Finally, when it comes to education, we must stop pretending that we can work in isolation. Hopefully, you have a wealth of knowledge and support from teaching partners and other educators in your school, but within social media, you’ve now got the opportunity to collaborate, share or just chat with educators from all over the world. I can’t imagine planning, assessing, finding new ideas and learning on my own. It would be exhausting. My PLN is crucial, number one in my “Teacher Survival Kit”. Not only do I need them, but I hope they need me, too. It’s utterly mind boggling to me how teachers can do good things and not want to share that with others. Be loud! Be proud! Let others steal learn from you!

Now to nominate others for this challenge!

Brian @brianhwdsb

Michelle Fawcett @michellefawcett

Michelle Cordy @cordym

Aaron Puley @bloggucation

Heidi Siwak @heidisiwak




4 Responses to “#makeschooldifferent”

  • adunsige Says:

    First of all, I think your musical intro is awesome! So glad to see you back, blogging. Thank goodness for Kristi & the challenge.

    I loved your five points as well. It was the first one that really resonated with me. It’s easy to compare ourselves to others. We don’t all need to be at the same point, but we can always be reflecting and making changes to better meet the needs of our students. Maybe this is the reason that “one size fits all” PD doesn’t work. We need differentiation as much as our students. So how do we make this more of a reality?

    I’m excited to read more posts of yours (hint, hint 🙂 )!

  • kkeerybi Says:

    Thanks for taking the challenge, Adele. Your blogging voice helps me think. While the whole thing is awesome, the part that I want to stand up and applaud is the idea that we need to stop pretending that the teacher guilt is ok. We need to stop inflicting it on others and more importantly ourselves. That’s a hard one for me to remember sometimes. I want everyone to keep moving, getting closer to ideal, try new things, try good old things and innovate their practice. Everyone still should do that, but maybe not all at once or on my timeline. I have to balance encouraging growth and change while not pushing people into guilt. I need to remember to support their vision for change and not my own. Thanks for that.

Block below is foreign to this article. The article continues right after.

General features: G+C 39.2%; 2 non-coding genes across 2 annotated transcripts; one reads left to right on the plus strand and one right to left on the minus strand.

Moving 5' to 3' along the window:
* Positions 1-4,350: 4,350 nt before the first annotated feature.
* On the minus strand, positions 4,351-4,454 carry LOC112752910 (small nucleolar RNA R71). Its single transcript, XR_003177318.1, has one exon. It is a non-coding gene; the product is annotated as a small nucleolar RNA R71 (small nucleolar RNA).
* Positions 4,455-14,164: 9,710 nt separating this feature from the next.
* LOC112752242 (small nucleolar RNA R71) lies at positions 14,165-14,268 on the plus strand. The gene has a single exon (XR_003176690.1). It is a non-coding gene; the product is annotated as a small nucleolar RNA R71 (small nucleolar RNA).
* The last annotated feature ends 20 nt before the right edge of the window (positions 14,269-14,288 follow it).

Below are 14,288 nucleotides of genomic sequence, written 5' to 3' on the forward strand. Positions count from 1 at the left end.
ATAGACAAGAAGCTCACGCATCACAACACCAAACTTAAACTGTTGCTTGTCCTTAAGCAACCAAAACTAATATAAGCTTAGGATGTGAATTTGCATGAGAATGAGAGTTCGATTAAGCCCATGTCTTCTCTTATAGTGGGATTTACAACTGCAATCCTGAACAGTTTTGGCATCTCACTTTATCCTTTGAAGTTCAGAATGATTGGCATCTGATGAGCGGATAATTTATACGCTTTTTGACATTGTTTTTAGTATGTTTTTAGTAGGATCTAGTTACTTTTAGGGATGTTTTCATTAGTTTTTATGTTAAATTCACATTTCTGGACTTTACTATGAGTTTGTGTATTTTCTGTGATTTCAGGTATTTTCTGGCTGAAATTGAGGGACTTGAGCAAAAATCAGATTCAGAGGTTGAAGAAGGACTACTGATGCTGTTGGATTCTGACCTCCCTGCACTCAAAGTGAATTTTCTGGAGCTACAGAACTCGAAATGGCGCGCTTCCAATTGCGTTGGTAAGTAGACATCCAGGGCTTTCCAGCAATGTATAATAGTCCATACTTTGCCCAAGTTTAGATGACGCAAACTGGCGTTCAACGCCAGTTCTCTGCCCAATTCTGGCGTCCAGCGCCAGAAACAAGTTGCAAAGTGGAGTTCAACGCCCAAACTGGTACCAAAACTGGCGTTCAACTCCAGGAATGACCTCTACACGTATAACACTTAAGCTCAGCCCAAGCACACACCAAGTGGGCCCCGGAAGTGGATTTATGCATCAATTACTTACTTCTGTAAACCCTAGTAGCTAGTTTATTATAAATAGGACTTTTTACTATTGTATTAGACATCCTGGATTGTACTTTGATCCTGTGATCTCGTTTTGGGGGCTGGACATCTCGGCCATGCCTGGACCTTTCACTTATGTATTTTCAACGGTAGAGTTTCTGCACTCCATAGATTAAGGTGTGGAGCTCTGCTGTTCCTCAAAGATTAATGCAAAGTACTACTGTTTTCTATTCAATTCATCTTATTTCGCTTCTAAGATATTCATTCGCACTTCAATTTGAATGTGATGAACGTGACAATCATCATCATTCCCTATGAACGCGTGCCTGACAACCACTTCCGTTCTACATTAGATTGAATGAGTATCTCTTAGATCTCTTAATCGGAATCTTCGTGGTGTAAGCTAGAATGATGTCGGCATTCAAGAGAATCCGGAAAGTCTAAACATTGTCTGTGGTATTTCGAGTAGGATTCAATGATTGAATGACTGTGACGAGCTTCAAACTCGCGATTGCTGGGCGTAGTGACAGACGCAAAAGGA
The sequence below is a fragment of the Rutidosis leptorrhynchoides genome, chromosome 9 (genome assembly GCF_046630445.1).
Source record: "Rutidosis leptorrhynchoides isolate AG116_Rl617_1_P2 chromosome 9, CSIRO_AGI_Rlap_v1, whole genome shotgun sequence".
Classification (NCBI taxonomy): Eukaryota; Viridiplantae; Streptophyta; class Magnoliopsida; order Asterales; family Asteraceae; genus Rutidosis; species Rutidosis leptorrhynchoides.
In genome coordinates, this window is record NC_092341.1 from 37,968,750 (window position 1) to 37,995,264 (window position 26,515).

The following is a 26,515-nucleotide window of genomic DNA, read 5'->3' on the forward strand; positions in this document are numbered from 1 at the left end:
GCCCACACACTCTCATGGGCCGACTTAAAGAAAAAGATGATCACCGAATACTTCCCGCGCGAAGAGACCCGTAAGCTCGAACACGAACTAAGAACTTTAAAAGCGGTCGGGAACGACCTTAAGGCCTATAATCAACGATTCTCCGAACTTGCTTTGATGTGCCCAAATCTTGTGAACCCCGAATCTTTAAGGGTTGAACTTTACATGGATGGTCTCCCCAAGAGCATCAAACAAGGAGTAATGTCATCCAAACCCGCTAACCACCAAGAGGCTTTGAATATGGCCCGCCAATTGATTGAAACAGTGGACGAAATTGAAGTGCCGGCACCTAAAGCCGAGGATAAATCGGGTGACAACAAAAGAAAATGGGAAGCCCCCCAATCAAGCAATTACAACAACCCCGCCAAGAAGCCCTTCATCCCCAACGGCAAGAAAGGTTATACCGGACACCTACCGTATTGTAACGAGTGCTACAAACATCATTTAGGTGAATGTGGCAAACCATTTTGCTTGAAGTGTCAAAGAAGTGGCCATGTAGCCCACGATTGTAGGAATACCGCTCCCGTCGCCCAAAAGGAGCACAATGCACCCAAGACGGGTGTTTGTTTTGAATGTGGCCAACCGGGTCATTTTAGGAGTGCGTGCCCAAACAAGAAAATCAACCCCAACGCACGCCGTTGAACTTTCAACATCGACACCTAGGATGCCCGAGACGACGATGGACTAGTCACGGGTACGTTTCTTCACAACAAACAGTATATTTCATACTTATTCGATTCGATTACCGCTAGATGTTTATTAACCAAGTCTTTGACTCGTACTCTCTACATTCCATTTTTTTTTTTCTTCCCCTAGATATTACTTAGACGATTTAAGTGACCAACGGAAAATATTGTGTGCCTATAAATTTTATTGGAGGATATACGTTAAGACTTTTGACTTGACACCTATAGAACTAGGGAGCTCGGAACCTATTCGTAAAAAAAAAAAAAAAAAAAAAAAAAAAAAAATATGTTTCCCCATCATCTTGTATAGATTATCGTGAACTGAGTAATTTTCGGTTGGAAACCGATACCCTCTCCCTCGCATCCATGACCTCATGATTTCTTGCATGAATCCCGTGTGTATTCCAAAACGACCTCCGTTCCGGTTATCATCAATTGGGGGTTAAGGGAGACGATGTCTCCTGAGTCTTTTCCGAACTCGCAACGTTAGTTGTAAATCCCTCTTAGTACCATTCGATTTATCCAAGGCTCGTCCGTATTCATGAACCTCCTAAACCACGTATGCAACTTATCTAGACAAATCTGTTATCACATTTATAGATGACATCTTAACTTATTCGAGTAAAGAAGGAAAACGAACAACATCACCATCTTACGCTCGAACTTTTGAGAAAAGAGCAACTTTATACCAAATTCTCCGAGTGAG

• astanfie Says:

    I’m thrilled, Aviva that you made that connection! One of many topics covered in EdCamp Hamilton this past weekend! As teachers, we differentiate because it’s good for our students. Shouldn’t differentiated PD be the best thing for educators? We all have our own entry points, and we all have the right to learn and move forward. Good PD has all that (and some fun too!). Thanks as always for your comments!

  • astanfie Says:

    Thanks Kristi. I suffer horribly from teacher guilt. And I’ve gone through stretches where I’ve heard about an awesome thing someone else is doing, quickly jumped on it and it didn’t turn out very well. I’d love to say lesson learned but it’s not the case. I still do it! I am learning to settle down with that and not jump on everything that sounds fantastic. Hard though. It is a fine line between encouraging others to move forward and them feeling anxious and guilty because they have enough on their plate. Thanks for that leadership POV.